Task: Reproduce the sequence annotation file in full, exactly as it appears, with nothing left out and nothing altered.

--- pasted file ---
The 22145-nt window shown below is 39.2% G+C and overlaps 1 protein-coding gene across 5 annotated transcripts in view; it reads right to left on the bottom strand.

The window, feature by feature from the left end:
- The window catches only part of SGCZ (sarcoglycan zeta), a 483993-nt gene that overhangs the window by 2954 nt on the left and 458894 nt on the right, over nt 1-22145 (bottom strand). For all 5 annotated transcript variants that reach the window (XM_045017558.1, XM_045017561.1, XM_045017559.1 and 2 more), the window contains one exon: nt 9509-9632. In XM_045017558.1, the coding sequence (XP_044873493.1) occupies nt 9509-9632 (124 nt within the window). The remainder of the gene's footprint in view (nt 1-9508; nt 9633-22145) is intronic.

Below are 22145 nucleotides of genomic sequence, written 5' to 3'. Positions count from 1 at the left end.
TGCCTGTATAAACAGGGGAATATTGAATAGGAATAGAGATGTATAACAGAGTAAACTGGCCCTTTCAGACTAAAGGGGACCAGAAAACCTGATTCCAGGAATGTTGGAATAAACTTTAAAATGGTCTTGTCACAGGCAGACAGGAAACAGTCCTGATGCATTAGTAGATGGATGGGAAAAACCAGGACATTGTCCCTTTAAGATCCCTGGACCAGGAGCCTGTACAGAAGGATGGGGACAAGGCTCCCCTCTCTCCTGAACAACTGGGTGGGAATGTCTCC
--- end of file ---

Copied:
The 22145-nt window shown below is 39.2% G+C and overlaps 1 protein-coding gene across 5 annotated transcripts in view; it reads right to left on the bottom strand.

The window, feature by feature from the left end:
- The window catches only part of SGCZ (sarcoglycan zeta), a 483993-nt gene that overhangs the window by 2954 nt on the left and 458894 nt on the right, over nt 1-22145 (bottom strand). For all 5 annotated transcript variants that reach the window (XM_045017558.1, XM_045017561.1, XM_045017559.1 and 2 more), the window contains one exon: nt 9509-9632. In XM_045017558.1, the coding sequence (XP_044873493.1) occupies nt 9509-9632 (124 nt within the window). The remainder of the gene's footprint in view (nt 1-9508; nt 9633-22145) is intronic.

Below are 22145 nucleotides of genomic sequence, written 5' to 3'. Positions count from 1 at the left end.
TGCCTGTATAAACAGGGGAATATTGAATAGGAATAGAGATGTATAACAGAGTAAACTGGCCCTTTCAGACTAAAGGGGACCAGAAAACCTGATTCCAGGAATGTTGGAATAAACTTTAAAATGGTCTTGTCACAGGCAGACAGGAAACAGTCCTGATGCATTAGTAGATGGATGGGAAAAACCAGGACATTGTCCCTTTAAGATCCCTGGACCAGGAGCCTGTACAGAAGGATGGGGACAAGGCTCCCCTCTCTCCTGAACAACTGGGTGGGAATGTCTCC